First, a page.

4. Maximize your IRA tax benefits. You have until the tax-filing deadline April 15 to contribute to an individual retirement account, but start planning before the year is up. The amount you can contribute to an IRA has increased $500 this year. It’s now $5,500, or $6,500 if you are 50 or older. (The contributions are tax-deductible, for the most part, but the deductions can be limited if you have a workplace plan, depending on your income level.) As part of your year-end check, “make sure you are putting the maximum into workplace savings plans that have a company match,” DuBoff says. That’s free money.
5. Prepare for the so-called Medicare surtax. This is a new tax that will hit upper-income payers. It will tax net investment income, meaning dividends or capital gains, with an additional 3.8 percent on investment income for people who make over $200,000 if they are single, or $250,000 for married filers. If you are in this income bracket and plan to take capital gains, consider the impact of this new tax before you do. “Harvesting capital losses is a common year-end strategy, but it is more important this year to minimize the 3.8 percent Medicare payroll tax on investment income,” says financial planner Jeffrey Christakos of Westfield Wealth Management.
6. Figure out that messy alternative minimum tax so you can finally forget about it. This provision “hits particularly hard those taxpayers who have not done any tax planning,” says Nina Olson, the IRS’s National Taxpayer Advocate, in her annual report calling for its repeal. Getting it wrong can trigger fines and unexpected taxes. Congress took some action to soften the provision at the start of the year, effectively keeping the provision from hitting middle-income taxpayers.
What is this much-misunderstood tax provision? The AMT is a separate tax you must calculate that figures your tax without adding in often-used deductions. It was instituted decades ago as a way to limit the overuse of deductions. Starting this year, it will have an inflation index so that middle-income earners will be less vulnerable. But you may still need to figure it out on your taxes this year.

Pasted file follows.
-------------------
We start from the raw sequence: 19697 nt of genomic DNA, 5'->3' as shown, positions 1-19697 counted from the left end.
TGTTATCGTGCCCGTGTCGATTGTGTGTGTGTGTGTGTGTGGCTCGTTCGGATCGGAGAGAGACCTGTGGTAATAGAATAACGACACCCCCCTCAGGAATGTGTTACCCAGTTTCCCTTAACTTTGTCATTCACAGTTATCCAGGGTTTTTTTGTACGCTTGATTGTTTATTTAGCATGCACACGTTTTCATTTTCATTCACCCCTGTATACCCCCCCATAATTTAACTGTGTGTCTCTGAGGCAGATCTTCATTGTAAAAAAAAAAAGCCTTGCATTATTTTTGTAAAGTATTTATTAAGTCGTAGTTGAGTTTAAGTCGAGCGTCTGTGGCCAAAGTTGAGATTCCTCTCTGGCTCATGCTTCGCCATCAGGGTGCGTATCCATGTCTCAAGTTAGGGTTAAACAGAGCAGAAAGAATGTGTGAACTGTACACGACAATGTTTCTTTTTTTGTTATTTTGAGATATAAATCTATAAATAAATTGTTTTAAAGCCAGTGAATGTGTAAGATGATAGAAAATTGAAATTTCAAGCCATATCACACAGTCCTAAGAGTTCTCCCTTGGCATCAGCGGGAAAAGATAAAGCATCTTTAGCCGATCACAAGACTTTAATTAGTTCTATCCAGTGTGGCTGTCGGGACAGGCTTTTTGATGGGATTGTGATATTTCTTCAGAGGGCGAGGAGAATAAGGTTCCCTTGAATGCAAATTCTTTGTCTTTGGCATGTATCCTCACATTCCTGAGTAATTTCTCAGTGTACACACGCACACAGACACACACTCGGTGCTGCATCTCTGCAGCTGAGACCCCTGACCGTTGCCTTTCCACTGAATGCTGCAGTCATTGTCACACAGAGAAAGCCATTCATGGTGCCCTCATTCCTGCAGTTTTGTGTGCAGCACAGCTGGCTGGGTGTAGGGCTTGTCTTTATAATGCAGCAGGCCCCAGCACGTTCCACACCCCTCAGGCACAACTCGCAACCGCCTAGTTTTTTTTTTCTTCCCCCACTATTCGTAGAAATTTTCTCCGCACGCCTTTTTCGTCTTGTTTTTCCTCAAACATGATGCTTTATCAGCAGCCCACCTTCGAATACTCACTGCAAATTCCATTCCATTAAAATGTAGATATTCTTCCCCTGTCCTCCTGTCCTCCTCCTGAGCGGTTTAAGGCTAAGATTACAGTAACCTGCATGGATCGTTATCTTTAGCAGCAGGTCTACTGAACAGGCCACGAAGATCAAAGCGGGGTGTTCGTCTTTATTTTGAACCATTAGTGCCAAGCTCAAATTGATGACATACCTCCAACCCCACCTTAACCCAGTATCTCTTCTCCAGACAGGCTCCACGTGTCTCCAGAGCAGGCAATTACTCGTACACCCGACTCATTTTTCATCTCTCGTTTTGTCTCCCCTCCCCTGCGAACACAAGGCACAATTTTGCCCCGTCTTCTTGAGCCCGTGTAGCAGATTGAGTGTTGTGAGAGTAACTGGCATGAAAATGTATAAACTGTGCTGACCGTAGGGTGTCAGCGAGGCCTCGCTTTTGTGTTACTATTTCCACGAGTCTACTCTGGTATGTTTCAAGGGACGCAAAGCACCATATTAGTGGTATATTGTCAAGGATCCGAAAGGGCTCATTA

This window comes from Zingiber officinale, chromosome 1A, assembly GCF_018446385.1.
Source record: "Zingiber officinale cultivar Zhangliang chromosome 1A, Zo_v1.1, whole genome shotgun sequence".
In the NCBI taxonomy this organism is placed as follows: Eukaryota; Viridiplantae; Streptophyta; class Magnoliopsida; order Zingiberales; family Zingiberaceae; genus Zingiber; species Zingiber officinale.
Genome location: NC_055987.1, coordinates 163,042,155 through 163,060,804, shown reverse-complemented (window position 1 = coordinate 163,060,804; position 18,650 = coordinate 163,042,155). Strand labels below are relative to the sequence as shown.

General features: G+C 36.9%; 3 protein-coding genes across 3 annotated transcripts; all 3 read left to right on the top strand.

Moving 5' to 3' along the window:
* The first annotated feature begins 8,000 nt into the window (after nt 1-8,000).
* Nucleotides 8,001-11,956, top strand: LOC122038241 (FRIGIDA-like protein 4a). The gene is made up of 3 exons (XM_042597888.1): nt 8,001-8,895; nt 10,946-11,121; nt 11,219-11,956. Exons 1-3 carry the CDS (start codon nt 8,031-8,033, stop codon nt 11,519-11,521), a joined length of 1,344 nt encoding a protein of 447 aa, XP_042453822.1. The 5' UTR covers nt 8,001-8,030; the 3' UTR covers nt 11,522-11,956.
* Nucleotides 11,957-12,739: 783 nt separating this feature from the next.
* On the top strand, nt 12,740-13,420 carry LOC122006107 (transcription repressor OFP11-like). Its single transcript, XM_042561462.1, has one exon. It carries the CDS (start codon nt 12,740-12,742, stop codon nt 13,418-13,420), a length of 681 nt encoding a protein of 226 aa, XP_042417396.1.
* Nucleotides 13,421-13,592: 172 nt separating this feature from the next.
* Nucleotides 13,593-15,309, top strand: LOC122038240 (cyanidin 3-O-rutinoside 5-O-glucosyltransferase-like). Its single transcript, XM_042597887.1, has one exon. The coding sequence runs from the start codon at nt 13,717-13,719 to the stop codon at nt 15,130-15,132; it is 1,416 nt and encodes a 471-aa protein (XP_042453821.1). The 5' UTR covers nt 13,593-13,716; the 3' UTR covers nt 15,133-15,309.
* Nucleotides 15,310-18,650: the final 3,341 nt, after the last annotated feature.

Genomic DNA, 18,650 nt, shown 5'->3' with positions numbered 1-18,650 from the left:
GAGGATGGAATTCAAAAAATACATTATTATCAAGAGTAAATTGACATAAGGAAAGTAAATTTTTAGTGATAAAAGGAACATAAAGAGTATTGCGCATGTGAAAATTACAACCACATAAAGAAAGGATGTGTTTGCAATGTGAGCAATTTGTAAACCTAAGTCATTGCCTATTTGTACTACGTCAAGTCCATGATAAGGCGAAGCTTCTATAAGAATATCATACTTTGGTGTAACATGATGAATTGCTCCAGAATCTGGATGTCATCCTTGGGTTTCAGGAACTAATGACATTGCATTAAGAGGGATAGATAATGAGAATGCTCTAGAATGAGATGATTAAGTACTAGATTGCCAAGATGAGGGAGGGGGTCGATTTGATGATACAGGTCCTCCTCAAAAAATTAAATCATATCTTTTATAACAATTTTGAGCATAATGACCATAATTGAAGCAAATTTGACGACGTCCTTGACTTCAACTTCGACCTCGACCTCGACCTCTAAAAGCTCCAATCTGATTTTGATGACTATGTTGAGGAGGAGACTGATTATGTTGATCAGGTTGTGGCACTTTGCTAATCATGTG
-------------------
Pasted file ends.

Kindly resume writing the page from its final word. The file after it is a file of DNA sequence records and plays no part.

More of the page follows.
(The back-of-the-hand calculation on who pays: Everyone gets an AMT exemption on income of $51,900 for individuals and $80,800 for married joint filers. Then, you apply a rate of 26 percent if your income is below $179,000 or 28 percent if you make more. If the calculation is more than the tax you figured on your old 1040, you must pay the difference.) The Tax Policy Center of the Urban Institute and Brookings Institution estimates that 4 million people will still pay AMT, but the American Taxpayer Relief Act of 2012 spared an estimated 23 million who would have paid under existing rules.
The AMT is complicated — a 55-line calculation on your tax form. If you figure out that piece of your tax puzzle this year, you might not have to worry about it again, maybe ever, thanks to the new inflation index fix. It’s a good thing to ask a tax adviser.
Do-it-yourselfers will be happy that electronic returns can actually make filing taxes easier. The online calculators help get you through some of the rough spots. But e-returns are difficult for those who itemize deductions. Consider getting a professional to help if that’s your plan. Remember, there have been 4,680 changes to the tax code since 2008, or one per day, according to the Taxpayer Advocate’s Office. That’s a lot for an amateur to keep up with.
The IRS now has an immense amount of personal data on you, and it is starting to cross-check your personal charge card records and brokerage transactions by computer. Keeping good records is more important than ever. It might be a good year to get a comprehensive review with a tax adviser to go over every item ahead of time.
Ever try to get an accountant’s attention in April? Now is the time to get the best help so you are ready for the new tax year.